Provided by Peck Financial Advisors
What is a 1099 form? This is a record of payment from an individual or entity, showing a payment, generated for your records. The individual/entity sends a copy to both the payee as well as the I.R.S.1
Who might be sending 1099s? Clients send their freelancers 1099s, recording work performed. Banks send 1099s to reflect interest from a savings account. A state may send a 1099 for a tax refund. If the financial institution who handles your retirement account writes you a check, they will also send you a 1099.1
In any event, a 1099 includes the taxpayer identification number or Social Security Number of the payee. Receiving the 1099 does not automatically mean that the payee owes tax, as there could be situations that offset that income, but it definitely means that the I.R.S. also has a record of that payment.1
There are many types of 1099 form. Here are a few of them:
1099-A. This form is a consequence of foreclosure or bank repossession of secured real property – “acquisition or abandonment,” in I.R.S. terms. Lenders send it to the foreclosed party and the buyer.1
1099-B. Brokers and barter exchanges report proceeds from securities, futures, commodities, or barter exchange transactions with a 1099-B.1
1099-C. The 1099-C reports debt cancellation. You must claim the indicated amount on the 1099-C form as income in the year the debt was forgiven. When you pay income taxes on that amount, the creditor cannot come after the debt again. This form sometimes follows a foreclosure.1
1099-CAP. This one is for those who own shares in a corporation that has been acquired or has undergone a significant change in capital structure. If it was sold or changes have been made where you’ve earned cash or stock, for example, this form would be necessary.1
1099-DIV. When you receive dividends, capital gain distributions, or liquidation distributions, you get one of these. For example, when a mutual fund sells off funds and realizes a capital gain, the fund informs you of your share of the capital gain through a 1099-DIV.1
1099-G. This form reports payments from government agencies and qualified state tuition programs – everything from state and local tax refunds and unemployment benefits to agriculture payments, gambling winnings, and taxable grants. It is usually issued to show unemployment benefits or a state tax refund.1
1099-INT. This form reports interest income of $10 or more, and sometimes other tax items related to interest income (such as federal tax withholding or early withdrawal penalties).1
1099-LTC. As the LTC part hints, these forms report distributions (payments) from long term care insurance contracts and accelerated death benefits paid out as a result of a life insurance contract or a viatical settlement.1
1099-MISC. This category includes “miscellaneous income,” including awards and prizes.1
1099-OID. The 1099-OID reports the difference between the stated redemption price of a bond at maturity and the issue price of that bond.1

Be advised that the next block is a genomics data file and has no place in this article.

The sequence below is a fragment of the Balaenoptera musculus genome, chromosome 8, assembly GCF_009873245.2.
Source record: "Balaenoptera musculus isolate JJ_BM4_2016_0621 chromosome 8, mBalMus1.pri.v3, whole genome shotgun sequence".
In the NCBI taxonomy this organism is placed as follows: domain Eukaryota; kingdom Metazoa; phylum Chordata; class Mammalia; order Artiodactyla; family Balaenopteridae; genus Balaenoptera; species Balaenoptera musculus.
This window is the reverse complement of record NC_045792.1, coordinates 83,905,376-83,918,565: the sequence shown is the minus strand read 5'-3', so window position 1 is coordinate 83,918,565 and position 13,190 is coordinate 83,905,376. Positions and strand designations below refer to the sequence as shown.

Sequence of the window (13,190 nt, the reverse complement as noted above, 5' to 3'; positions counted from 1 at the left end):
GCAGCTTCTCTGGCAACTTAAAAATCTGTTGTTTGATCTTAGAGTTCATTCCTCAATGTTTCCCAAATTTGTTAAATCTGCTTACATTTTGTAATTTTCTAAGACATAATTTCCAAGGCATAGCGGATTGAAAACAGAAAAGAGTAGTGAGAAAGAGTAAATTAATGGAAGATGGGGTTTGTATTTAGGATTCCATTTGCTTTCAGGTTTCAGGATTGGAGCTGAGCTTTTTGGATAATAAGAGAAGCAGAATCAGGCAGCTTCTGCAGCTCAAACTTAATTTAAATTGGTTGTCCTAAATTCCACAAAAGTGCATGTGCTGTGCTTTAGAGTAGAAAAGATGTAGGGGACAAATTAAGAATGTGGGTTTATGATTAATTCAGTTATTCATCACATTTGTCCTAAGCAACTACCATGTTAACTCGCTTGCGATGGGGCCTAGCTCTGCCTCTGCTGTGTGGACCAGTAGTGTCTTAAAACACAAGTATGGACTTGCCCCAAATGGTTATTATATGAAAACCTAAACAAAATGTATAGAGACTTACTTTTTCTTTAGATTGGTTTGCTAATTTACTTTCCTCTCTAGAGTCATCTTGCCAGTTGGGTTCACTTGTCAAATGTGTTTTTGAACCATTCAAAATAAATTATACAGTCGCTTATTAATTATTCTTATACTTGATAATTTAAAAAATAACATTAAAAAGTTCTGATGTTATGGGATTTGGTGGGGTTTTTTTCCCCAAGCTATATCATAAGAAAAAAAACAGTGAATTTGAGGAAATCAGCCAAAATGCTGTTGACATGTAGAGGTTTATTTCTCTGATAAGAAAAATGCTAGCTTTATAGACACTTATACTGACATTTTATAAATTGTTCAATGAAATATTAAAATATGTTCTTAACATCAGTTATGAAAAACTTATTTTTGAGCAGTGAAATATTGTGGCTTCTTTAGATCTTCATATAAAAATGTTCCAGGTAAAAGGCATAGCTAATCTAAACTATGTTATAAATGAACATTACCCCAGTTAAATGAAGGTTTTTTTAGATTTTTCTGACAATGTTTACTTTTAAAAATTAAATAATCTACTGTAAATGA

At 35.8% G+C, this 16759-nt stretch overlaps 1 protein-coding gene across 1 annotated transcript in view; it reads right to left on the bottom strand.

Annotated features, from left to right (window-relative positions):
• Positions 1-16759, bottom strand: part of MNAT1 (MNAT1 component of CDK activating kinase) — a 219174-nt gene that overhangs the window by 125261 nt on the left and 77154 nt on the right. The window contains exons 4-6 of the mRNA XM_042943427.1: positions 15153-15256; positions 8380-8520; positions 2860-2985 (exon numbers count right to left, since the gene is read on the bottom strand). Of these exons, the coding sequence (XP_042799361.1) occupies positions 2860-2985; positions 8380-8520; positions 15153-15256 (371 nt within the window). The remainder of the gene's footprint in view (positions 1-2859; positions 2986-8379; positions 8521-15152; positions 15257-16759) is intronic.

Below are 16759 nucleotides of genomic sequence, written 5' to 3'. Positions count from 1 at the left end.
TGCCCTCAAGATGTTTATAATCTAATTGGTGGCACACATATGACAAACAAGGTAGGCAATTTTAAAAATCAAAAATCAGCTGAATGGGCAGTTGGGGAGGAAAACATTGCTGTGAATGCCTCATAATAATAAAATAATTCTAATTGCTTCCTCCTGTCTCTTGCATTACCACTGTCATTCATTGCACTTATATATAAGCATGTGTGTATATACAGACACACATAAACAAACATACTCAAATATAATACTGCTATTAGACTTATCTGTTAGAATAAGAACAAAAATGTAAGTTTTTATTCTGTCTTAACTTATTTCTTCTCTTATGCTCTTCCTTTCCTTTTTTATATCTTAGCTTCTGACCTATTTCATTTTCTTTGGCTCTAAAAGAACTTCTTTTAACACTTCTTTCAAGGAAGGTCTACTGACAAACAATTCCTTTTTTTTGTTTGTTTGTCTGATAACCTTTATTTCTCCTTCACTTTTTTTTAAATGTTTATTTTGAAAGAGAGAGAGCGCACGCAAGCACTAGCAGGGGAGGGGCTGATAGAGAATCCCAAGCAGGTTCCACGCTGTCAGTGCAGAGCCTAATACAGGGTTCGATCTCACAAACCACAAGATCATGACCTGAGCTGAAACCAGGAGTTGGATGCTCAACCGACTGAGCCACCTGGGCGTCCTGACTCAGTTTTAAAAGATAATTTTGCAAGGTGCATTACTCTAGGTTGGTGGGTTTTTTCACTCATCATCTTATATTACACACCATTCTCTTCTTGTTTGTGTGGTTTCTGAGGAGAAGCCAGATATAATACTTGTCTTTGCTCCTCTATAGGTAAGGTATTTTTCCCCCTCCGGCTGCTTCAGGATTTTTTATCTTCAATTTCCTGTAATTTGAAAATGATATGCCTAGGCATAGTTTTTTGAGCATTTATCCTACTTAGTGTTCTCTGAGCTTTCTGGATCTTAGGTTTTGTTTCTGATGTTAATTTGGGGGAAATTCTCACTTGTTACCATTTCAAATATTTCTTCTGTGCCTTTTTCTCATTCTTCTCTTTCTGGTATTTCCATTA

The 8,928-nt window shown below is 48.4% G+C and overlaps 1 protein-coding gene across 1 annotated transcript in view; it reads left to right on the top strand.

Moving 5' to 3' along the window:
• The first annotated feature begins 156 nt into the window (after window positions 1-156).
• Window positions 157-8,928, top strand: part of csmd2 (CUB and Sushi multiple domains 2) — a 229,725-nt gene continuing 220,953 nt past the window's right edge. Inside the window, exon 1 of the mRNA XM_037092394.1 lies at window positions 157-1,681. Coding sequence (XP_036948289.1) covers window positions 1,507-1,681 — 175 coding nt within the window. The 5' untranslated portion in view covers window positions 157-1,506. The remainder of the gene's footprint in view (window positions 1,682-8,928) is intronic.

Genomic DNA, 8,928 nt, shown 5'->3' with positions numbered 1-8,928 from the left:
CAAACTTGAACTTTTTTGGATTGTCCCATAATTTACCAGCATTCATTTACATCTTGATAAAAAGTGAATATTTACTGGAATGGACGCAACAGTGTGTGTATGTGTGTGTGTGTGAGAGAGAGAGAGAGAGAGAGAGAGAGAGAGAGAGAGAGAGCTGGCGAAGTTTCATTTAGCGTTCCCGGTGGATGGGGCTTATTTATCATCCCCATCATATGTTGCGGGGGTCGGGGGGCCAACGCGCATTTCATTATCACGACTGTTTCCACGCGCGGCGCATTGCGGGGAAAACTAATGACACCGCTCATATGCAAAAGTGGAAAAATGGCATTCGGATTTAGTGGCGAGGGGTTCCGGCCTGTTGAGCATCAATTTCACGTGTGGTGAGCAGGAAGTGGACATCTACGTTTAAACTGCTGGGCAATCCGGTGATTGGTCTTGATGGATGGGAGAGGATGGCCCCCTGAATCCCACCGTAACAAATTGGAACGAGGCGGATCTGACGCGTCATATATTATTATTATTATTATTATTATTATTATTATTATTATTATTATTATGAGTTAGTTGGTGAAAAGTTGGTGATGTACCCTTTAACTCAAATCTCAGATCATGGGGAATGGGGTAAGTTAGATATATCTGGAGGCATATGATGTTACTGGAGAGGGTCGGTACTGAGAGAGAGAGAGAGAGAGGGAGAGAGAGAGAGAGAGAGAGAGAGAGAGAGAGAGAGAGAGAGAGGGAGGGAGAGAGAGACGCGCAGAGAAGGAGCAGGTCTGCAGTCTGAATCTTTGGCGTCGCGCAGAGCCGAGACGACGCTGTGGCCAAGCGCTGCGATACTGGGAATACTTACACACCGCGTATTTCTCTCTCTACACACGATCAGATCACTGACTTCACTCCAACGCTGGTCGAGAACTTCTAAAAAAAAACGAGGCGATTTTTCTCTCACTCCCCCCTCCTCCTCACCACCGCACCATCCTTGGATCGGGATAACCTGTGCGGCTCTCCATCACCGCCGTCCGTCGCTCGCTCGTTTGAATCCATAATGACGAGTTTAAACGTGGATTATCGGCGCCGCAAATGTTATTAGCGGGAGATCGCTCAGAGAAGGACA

1099-PATR. This form reports patronage dividends, such as in a farm cooperative.1
1099-Q. Have you been paying for school expenses from a 529 plan or a similar savings plan? Withdrawals will be reported on this form.1
1099-R. The 1099-R reports distributions from all types of retirement, pension, and profit-sharing plans as well as any IRA or annuity contract.1
1099-S. The 1099-S reports gross proceeds from real estate transactions or exchanges.1
1099-SA. This form reports distributions from Health Savings Accounts (HSA), Archer Medical Savings Accounts (Archer MSA), or Medicare Advantage Medical Savings Accounts (MA MSA).1
Questions? Are you thinking you should have received one of these forms? Or maybe sent one of these forms? Be sure to talk with a qualified tax professional or qualified financial professional today; they can help you generate, request, and understand the 1099 forms in question.
Valerie Peck, Principal and Founder may be reached at (800) 788-8704 or email@example.com.
This material was prepared by MarketingPro, Inc., and does not necessarily represent the views of the presenting party, nor their affiliates. This information has been derived from sources believed to be accurate. Please note - investing involves risk, and past performance is no guarantee of future results. The publisher is not engaged in rendering legal, accounting or other professional services. If assistance is needed, the reader is advised to engage the services of a competent professional. This information should not be construed as investment, tax or legal advice and may not be relied on for the purpose of avoiding any Federal tax penalty. This is neither a solicitation nor recommendation to purchase or sell any investment or insurance product or service, and should not be relied upon as such. All indices are unmanaged and are not illustrative of any particular investment.
1 - nerdwallet.com/blog/taxes/what-is-a-1099-form/ [8/22/18]